It is an undoubted economy to buy certain materials in large quantities ; by so doing the price per pound is much less, and the weight of paper bags and the turn of the scales are saved. The poor who buy coals by the hundredweight pay far more than those householders who can lay in a store at summer prices at the end of August. Apples by the barrel, potatoes by the sack, oranges by the box, are much less expensive than when bought in small quantities. The only difficulties are that poorer people have not always the ready-money to lay out, and that they often have little or no space for storage.
The ideal arrangement is to have a cool, dry room, fitted with cupboards, shelves, drawers, a table, and a pair of scales, so that all stores may be weighed on arrival, and any mistake at once perceived. A store-book should be kept, in which, on the day of arrival, the date of purchase, price, and quantity of all stores should be entered; in this way it is easy to calculate what quantities are on an average required for a given time, and extravagant use can thus be detected. The mistress should have a stated time for giving out stores, and each maid should bring her jars, etc., to be replenished, asking for anything she may require. A slate and pencil should be hung up, so that any stock which is getting low may be jotted down.
One cupboard should contain grocery stores ; another devoted to cleaning materials, such as soap, soft soap, soda, black lead, metal polish, bathbrick, etc. A shelf should also be given up to supplies of turpentine, methylated spirit, permanganate of potash, etc.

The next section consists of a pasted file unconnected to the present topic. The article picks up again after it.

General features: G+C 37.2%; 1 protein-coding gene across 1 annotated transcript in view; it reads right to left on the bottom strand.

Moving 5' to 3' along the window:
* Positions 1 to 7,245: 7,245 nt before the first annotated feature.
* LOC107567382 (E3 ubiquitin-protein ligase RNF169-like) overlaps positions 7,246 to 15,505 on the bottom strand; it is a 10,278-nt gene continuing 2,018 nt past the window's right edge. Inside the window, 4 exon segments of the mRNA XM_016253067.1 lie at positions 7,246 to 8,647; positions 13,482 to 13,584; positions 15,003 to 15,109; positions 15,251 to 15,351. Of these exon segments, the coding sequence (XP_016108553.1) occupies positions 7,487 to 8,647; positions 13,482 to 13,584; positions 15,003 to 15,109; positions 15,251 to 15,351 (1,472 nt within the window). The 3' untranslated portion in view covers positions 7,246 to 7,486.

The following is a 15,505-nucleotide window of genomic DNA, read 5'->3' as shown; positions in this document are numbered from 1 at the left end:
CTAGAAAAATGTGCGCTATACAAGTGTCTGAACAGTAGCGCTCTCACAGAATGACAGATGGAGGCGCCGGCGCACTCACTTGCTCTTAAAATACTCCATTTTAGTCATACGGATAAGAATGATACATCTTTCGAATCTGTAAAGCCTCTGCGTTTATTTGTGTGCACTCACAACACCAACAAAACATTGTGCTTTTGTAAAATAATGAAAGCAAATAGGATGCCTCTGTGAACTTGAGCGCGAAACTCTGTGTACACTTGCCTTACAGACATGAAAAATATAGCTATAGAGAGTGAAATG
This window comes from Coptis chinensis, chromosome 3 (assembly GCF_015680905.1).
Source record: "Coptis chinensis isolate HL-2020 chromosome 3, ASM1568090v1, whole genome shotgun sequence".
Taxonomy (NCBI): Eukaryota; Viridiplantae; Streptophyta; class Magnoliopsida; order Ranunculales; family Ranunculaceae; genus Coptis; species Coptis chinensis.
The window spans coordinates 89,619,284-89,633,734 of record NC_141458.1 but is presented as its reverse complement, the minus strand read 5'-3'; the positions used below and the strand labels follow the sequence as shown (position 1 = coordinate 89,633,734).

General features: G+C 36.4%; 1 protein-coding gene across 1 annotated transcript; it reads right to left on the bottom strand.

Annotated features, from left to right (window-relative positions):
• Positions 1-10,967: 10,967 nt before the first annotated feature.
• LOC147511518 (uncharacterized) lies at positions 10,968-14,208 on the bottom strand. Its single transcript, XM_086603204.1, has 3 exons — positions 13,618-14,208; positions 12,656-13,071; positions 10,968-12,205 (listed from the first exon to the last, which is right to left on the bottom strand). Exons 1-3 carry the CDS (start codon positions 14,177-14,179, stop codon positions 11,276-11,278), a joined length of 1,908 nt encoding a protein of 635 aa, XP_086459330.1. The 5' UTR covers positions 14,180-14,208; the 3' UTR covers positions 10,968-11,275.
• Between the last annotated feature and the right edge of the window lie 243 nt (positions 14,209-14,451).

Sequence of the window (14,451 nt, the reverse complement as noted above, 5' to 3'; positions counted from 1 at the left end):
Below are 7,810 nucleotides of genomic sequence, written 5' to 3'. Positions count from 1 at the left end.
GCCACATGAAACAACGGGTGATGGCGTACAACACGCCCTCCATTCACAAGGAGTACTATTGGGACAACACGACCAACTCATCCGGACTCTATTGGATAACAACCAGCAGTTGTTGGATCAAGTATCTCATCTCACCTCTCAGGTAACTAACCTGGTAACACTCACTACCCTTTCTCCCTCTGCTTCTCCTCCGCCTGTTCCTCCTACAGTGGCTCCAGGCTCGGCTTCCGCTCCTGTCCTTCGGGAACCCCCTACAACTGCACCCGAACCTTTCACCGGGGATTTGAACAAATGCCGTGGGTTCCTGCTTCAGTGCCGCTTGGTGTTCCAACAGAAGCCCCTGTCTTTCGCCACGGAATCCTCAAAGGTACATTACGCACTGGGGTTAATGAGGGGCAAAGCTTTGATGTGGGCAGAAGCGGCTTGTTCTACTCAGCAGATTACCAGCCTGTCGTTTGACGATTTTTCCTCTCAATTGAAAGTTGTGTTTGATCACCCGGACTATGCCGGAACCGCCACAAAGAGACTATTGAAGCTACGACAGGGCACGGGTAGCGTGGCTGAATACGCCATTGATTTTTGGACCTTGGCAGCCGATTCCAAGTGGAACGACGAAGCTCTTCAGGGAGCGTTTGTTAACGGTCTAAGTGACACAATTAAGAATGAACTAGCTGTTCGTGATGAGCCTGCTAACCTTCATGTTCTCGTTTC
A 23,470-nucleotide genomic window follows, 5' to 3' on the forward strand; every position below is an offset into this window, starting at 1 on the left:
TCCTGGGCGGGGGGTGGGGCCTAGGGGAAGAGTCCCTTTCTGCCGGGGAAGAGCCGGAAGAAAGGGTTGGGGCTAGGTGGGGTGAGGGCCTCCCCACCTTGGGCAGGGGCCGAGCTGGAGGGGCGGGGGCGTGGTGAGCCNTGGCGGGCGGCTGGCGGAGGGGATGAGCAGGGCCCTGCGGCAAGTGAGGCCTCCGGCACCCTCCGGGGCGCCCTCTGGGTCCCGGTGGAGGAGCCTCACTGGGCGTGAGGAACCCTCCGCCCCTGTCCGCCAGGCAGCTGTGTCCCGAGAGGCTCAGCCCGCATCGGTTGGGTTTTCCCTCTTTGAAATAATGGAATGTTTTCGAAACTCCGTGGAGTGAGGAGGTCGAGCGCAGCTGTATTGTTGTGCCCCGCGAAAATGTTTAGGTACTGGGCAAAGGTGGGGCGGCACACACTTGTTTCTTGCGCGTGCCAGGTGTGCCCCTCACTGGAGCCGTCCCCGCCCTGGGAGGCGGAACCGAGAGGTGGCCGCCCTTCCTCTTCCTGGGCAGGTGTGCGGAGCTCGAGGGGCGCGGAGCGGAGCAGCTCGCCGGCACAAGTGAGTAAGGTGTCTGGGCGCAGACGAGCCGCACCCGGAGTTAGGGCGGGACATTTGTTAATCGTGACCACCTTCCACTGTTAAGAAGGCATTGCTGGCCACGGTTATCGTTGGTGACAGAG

In a locked cupboard the poisonous liquids should be kept, such as Carbolic Acid, Ammonia, Hydrochloric Acid, and the poisons Oxalic Acid, Salts of Lemon or Salts of Sorrel, each one being carefully labelled and marked "Poison."
One drawer should contain a stock of kitchen paper, dessert and fish d'oyleys; another a reserve stock of house-flannel, dishcloths, dusters, chamois leathers; and it is wise to have some space kept apart for the supply of various sorts of household brushes.
A storeroom should daily be well flushed with air; the shelves should be wiped daily, and weekly they should be scrubbed, also the floor and table, to ensure that absolute cleanliness which is most essential. Jams and pickles should be placed on the lower shelves, as heated air ascends, and thus they are rendered more liable to fermentation if kept in a high place.
This should be bought by the hundredweight, cut into squares with an old knife or piece of string, and kept some time to harden; it thus becomes drier and does not waste so much when used. Good yellow soap is invaluable, costing 7/6 for 7/6 bars of 3 lbs. each. Carbolic soap is wholesome and cleansing. Scrubbing soap is economical for its own particular purpose. Soft soap is used for various purposes.